They'll take you to Australia!
I'm feeling very nervous about a bit of know-it-all-ism I deployed recently in alt.fan.cecil-adams. The question started out with how magic numbers work --- the combination of the leading team's wins and the trailing team's losses which would clinch first place for the leading team --- and I'm confident that I explained that competently enough. (I worked out the formula for myself back in middle school and was excessively proud for it.)
The thing is, the original poster asked a hypothetical: at the moment of questioning, the White Sox had 85 wins and 68 losses, and the Twins 83 wins with 68 losses. The White Sox magic number was seven (from which we can conclude they had nine games left to play), and were leading the Twins by two and a half games. Suppose, went the hypothetical, the White Sox lose all their remaining games, while all the remaining Twins games are rained out (and let's hope they aren't playing each other the rest of the season). Who wins, and how does the magic number affect things?
As I make it out, this situation would leave the White Sox at the end of the season with an 85-77 record, and the Twins with an 83-71 record. I think that would give the Twins the pennant, as they'd be be on top in percentages and the White Sox would be two games behind in the standings. But that leaves me really, really uncomfortable. It has happened that teams have had the same number of wins and the pennant goes to the one with fewer losses, in the old days when there were more tied and never-completed games, but giving it to the one with fewer wins leaves me very nervous. It feels like the Twins would be forced to make up at least enough games to clinch in their own right. I've got to figure this out before I go mad.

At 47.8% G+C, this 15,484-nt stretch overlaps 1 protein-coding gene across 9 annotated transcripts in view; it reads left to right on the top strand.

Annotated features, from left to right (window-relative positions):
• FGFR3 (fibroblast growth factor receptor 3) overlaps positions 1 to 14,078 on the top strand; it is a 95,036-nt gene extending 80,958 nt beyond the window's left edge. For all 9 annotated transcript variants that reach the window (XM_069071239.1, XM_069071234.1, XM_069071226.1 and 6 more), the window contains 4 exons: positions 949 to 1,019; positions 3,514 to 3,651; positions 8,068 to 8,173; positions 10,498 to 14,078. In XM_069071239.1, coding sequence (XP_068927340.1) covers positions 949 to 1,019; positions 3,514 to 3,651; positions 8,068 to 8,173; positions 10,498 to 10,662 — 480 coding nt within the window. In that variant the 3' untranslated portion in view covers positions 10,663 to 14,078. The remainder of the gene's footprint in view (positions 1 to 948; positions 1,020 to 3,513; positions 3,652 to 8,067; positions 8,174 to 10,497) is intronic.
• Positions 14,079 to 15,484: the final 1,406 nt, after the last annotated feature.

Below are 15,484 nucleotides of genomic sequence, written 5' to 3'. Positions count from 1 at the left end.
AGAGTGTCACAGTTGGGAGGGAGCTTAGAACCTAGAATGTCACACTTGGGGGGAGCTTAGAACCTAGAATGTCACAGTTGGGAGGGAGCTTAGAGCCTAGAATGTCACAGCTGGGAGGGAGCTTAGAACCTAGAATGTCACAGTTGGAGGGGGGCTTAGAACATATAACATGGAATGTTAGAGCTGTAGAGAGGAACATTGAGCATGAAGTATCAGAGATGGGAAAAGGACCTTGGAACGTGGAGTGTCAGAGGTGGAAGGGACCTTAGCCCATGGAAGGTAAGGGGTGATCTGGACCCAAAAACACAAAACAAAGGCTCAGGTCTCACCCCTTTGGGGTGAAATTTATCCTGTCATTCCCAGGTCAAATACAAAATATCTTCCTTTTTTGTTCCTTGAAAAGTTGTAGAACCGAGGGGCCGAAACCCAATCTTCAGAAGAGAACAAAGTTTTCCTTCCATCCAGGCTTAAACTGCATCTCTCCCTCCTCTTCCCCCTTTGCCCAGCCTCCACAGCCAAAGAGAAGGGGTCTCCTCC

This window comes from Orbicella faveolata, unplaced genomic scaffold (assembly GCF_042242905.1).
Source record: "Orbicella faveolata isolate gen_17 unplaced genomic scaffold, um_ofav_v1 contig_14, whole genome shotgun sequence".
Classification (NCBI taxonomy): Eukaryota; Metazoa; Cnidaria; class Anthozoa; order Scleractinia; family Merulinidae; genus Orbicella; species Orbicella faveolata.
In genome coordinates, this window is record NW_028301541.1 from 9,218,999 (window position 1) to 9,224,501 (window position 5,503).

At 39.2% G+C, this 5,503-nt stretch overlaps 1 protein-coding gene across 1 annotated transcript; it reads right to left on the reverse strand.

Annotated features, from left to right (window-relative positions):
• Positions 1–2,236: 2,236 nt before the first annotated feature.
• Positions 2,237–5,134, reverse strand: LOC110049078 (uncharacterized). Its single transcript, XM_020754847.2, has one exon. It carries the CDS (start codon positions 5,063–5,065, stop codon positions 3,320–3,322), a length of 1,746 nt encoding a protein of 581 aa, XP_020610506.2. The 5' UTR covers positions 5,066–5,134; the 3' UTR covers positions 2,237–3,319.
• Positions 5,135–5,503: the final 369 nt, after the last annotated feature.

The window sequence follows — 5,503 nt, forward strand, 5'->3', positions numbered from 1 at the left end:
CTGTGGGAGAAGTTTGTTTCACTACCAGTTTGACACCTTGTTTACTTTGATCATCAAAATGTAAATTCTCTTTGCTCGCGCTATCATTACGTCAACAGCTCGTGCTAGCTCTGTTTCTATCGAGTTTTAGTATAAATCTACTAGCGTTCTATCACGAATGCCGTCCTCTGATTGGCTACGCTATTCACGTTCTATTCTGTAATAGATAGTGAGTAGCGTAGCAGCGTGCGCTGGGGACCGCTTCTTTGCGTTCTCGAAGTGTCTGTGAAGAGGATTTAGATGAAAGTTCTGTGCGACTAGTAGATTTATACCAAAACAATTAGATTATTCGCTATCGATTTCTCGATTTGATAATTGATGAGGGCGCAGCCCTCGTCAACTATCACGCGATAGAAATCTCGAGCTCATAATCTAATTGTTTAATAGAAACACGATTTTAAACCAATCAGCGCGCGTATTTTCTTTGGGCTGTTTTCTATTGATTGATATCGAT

(Say, how long do you suppose it's going to take for there to be a legend of the Yankees being cursed by leaving Real Yankee Stadium? If it didn't start seven years ago, I mean.)
Trivia: The referee at the Dempsey-Tunney 22 September 1927 ``fight of the century'', with the infamous long count, was named Dave Barry. Source: 1927: High Tide of the 1920s, Gerald Leinwand.
Currently Reading: The American Plague: The Untold Story of Yellow Fever, The Epidemic That Shaped Our History, Molly Caldwell Crosby. You know, science fiction plagues never seem to have the ... quirky accidental nature of the real ones.